I don't think we should be surprised.  Corporations or boards are amoral by definition, they exist to safeguard the bottom line whatever examples of moral behavior there are occur because of the decisions of people.   Of course a board of trustees or a large corporation is made up of people but those people have to choose to make decisions, especially if that decision might impact the business model.  What would that have looked like in this situation?  The board could have chosen to let Paterno finish out his final season as coach.  Would that have been the right decision? That's one of those questions that might be worth thinking about, not to answer per se, but to see where it takes you.
As I wrote in my last posting, often there are two sides to the coin, and one is directly connected to the other.  Consider this idea, the same business first process has kept Joe Paterno the head coach of Penn State's football team for years even as university administration sought to have him "retired".  That same system fired him by phone late at night when he no longer served the bottom line.  I'm sure a lot of my friends who are savaging the press now, loved the fact that Joe Paterno became such a recognizable figure over the past twenty or thirty years.  Could it be that when we make that kind of deal (with the devil perhaps?) and accept the fame, we must also accept the chance that the fall will be that much greater due to the heights that you've grown accustomed to.
This story is full of questions about what was the right thing to do? Coach Paterno says he wishes he had done more, so he's obviously thinking about that.  What should the board have done? If they felt they needed to make a clear statement that they were serious about change, there's nothing that could telegraph that intention any clearer than taking down the symbol of Penn State, which I'm fairly sure most people would say was Joe Paterno.  What should they do next? Do they need to remove everyone who was involved with this? At the moment, several of the principal players in this story are still employed by the university.  Can the university have a re-birth and re-invent itself? How clean does the slate need to be for this to happen?

Tuesday, November 8, 2011

Long Ago, Far Away

This week I've been reading numerous articles about the town I grew up in and the university I attended.  The fact that they are essentially one in the same makes the experience all the more powerful and potentially confusing.  I grew up in State College, Pennsylvania, a town that while some might not want to admit it exists because it's the home of the main campus of Penn State University.  As a child abuse scandal unfolds and threatens to take down many top officials in the university and it's football program there has been a lot of ink split, or data entered on the idea of lost innocence.  Many times I've read that "The town I knew is gone" or "This isn't my alma mater any more".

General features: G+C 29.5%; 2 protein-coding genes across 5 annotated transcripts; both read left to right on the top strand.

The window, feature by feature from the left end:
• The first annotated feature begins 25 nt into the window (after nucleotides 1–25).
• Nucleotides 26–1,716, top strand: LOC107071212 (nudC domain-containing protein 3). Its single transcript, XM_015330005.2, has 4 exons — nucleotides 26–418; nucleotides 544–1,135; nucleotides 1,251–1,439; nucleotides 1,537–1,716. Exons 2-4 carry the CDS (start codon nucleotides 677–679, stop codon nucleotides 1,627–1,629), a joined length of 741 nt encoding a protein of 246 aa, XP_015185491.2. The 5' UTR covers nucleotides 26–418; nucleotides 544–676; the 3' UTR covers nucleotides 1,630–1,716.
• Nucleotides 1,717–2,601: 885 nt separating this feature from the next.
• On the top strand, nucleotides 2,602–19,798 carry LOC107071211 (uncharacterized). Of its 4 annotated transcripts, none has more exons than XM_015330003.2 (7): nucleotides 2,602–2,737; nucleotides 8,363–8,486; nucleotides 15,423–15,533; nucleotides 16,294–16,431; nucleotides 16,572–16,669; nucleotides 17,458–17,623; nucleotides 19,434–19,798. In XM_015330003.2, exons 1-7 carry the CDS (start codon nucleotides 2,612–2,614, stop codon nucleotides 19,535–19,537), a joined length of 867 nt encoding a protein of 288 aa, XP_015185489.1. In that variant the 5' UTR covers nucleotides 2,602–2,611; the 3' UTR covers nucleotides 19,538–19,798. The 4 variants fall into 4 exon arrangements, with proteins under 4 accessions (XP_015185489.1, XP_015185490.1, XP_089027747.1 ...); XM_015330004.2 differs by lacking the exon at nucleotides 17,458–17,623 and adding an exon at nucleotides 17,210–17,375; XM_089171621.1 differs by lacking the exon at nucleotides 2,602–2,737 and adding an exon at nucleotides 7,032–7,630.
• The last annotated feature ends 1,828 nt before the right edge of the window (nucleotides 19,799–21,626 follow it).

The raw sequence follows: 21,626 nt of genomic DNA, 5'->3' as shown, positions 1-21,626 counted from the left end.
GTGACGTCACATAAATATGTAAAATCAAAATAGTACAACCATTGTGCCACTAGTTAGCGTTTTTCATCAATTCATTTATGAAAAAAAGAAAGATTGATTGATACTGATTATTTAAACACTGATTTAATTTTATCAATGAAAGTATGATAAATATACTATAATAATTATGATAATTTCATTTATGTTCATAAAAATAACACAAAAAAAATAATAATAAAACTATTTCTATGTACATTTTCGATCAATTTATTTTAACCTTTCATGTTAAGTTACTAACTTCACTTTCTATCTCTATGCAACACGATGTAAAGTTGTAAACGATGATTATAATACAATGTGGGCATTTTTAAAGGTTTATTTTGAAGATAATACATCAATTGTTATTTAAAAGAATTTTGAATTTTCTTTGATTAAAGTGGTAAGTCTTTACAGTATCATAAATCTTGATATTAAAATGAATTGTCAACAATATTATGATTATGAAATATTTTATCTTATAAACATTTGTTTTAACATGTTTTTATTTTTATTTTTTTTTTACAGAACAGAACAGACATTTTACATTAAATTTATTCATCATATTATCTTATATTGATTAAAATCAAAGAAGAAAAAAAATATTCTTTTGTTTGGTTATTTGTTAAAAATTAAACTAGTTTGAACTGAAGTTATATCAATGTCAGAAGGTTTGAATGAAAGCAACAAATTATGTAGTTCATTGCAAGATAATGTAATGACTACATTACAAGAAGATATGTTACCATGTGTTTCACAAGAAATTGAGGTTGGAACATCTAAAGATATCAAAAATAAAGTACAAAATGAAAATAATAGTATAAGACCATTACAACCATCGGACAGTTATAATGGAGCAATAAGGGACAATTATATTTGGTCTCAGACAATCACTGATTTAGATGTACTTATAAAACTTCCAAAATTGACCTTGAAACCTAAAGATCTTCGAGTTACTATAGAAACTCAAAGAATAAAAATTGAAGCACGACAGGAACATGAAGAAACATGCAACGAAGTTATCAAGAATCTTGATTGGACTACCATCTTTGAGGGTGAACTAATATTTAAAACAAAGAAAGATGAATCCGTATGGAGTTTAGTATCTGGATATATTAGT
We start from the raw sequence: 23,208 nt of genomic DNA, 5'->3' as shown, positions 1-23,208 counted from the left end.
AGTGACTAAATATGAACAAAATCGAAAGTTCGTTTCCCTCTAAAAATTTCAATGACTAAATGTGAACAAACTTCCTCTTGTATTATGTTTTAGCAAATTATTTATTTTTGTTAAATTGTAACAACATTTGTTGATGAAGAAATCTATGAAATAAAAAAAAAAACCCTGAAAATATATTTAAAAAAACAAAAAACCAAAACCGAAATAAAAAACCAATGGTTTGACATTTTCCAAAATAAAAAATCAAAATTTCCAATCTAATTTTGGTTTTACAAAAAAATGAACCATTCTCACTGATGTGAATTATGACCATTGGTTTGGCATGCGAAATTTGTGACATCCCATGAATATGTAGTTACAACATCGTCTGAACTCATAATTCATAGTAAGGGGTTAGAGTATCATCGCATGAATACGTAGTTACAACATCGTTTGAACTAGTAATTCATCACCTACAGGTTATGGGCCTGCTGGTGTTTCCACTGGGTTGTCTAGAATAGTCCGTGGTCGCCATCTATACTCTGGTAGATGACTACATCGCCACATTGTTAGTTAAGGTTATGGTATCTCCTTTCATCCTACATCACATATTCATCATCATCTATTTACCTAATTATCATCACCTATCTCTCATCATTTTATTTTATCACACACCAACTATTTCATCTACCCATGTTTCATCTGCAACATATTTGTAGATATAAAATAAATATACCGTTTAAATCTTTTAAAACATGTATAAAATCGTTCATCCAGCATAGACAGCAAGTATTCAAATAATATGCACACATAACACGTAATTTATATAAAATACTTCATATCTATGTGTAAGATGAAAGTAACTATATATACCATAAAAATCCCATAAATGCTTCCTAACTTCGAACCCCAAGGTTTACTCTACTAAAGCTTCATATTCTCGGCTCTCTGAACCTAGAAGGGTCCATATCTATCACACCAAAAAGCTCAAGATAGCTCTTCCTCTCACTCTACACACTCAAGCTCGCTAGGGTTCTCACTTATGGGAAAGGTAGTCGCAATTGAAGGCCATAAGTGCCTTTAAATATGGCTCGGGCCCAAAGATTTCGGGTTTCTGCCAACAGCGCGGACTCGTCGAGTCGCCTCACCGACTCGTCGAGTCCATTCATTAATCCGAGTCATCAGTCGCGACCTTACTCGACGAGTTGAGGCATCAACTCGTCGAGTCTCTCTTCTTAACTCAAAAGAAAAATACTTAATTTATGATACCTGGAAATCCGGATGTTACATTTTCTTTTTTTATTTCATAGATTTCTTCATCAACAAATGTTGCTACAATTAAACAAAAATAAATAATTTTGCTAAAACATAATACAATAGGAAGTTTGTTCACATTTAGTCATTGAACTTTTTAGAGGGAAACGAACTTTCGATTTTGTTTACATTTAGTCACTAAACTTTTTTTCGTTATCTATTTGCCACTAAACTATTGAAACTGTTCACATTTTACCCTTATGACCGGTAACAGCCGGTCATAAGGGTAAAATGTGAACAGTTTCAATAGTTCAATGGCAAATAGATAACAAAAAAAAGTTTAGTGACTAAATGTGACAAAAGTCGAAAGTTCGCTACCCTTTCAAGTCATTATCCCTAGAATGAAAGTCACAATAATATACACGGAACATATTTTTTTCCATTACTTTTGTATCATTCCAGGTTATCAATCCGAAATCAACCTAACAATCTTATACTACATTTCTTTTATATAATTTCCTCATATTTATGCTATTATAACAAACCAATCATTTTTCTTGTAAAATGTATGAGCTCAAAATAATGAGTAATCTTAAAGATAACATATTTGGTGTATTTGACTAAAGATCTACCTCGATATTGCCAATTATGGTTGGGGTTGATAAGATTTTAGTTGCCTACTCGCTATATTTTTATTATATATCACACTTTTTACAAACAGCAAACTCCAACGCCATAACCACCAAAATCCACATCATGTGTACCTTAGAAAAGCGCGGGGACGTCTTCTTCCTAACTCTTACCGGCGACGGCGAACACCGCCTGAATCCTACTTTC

I have not felt this loss of innocence.  I've not felt like my hometown has been taken away.  I'm still a Penn State alumni and my feelings about the university haven't changed.  And so I've asked myself, "Why not?"
One thing that comes to mind is that when I think of Penn State I think of the people I knew there, teachers and fellow students and my day to day life.  I think of walking to class across the leaf strewn fields of autumn.  I remember late nights working on paintings in the studio or those early morning classes in winter when we'd stumble into a large auditorium looking like zombie extras from the latest horror movie.  I never looked at the university as a sacred idol, it was a series of experiences good, bad and every point in between.
If the president of the university resigns tomorrow Penn State will still be there.  The bells from Old Main will still ring four times an hour and students will still walk through the same hallways as I did back in day.  As much as I admire the football talents of Coach Paterno if he leaves there will still be people playing football.  The sun will still rise in the east and set over the western edge of Beaver Stadium on a perfect, brisk autumn afternoon.
Perhaps these feelings of losing something essential and un-replaceable is connected to what may have motivated the people involved in the scandal.  It seems that many large and profitable entities have grown over time to a point where people will willingly sacrifice the most vulnerable and needy to preserve the institution.  Church officials who hide sexual misconduct or re-assign priests, corporations who cover up pollution or other practices that impact the local community or in this case (it appears) university leaders who either ignore or cover up abusive treatment of children.  Perhaps people are doing this without even thinking.  If something good can come from this I think it would be that the punishment is strong enough to erase any doubt in anyone's mind as to what are the appropriate actions to take when a child is being abused, sexually or any other way.  Those, of course, are to notify police immediately.  If that message came out clearly then this would be a great lesson learned and after all isn't what places of higher learning are all about?... learning?
From the details that have emerged so far I question the judgement of Coach Paterno but still admire his skill as a football coach. The memory of the many games I watched from the stands or listened to as I helped run the radio broadcasts are still there and still wonderful.  It may well be that he needs to leave his position at the university as a result of these incidents, but again the world will continue.   My love for my hometown and undergraduate university have not diminished because of what some people have done even though they hold powerful positions within that institution.  It's the same as my love of my country which is not diminished by the many horrible actions it's committed over the years.  The treatment of Native Americans, imprisoning Asian Americans during the 1940s, anything from slavery right on up through the invasion of Iraq, our history is full of shameful events but I believe it's still possible to love something while you work to make it better.  If you've made your country or your church or your college an idol or some kind of sacred ideal then it's almost impossible to acknowledge any human frailty or mistake.  Again, this kind of worship seems to bring about the horrible actions we're reading about every day now in this particular scandal.  I don't believe that my country or school is absolutely right all the time and so while I will work to make things better I'm not surprised when people turn out to be... well, human.